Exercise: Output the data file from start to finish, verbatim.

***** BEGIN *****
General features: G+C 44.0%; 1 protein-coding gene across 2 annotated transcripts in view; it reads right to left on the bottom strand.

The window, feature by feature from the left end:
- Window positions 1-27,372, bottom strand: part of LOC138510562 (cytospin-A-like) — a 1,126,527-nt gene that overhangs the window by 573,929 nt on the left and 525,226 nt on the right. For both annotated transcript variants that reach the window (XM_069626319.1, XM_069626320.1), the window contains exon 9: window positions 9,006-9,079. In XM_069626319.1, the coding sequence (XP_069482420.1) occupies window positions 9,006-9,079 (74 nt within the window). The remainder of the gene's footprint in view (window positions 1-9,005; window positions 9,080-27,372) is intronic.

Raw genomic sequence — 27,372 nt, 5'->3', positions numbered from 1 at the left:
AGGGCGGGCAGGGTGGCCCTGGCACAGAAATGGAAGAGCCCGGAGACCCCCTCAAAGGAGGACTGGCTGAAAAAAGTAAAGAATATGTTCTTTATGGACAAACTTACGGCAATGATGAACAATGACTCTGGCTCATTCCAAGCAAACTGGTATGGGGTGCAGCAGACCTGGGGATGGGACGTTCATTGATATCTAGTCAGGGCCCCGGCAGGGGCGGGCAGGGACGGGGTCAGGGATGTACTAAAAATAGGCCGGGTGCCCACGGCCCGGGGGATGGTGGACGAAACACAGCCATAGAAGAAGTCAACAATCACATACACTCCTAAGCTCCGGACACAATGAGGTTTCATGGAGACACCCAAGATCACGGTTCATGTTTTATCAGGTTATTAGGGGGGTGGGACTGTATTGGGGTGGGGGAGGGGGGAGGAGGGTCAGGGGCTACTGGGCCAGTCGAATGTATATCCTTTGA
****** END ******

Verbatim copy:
General features: G+C 44.0%; 1 protein-coding gene across 2 annotated transcripts in view; it reads right to left on the bottom strand.

The window, feature by feature from the left end:
- Window positions 1-27,372, bottom strand: part of LOC138510562 (cytospin-A-like) — a 1,126,527-nt gene that overhangs the window by 573,929 nt on the left and 525,226 nt on the right. For both annotated transcript variants that reach the window (XM_069626319.1, XM_069626320.1), the window contains exon 9: window positions 9,006-9,079. In XM_069626319.1, the coding sequence (XP_069482420.1) occupies window positions 9,006-9,079 (74 nt within the window). The remainder of the gene's footprint in view (window positions 1-9,005; window positions 9,080-27,372) is intronic.

Raw genomic sequence — 27,372 nt, 5'->3', positions numbered from 1 at the left:
AGGGCGGGCAGGGTGGCCCTGGCACAGAAATGGAAGAGCCCGGAGACCCCCTCAAAGGAGGACTGGCTGAAAAAAGTAAAGAATATGTTCTTTATGGACAAACTTACGGCAATGATGAACAATGACTCTGGCTCATTCCAAGCAAACTGGTATGGGGTGCAGCAGACCTGGGGATGGGACGTTCATTGATATCTAGTCAGGGCCCCGGCAGGGGCGGGCAGGGACGGGGTCAGGGATGTACTAAAAATAGGCCGGGTGCCCACGGCCCGGGGGATGGTGGACGAAACACAGCCATAGAAGAAGTCAACAATCACATACACTCCTAAGCTCCGGACACAATGAGGTTTCATGGAGACACCCAAGATCACGGTTCATGTTTTATCAGGTTATTAGGGGGGTGGGACTGTATTGGGGTGGGGGAGGGGGGAGGAGGGTCAGGGGCTACTGGGCCAGTCGAATGTATATCCTTTGA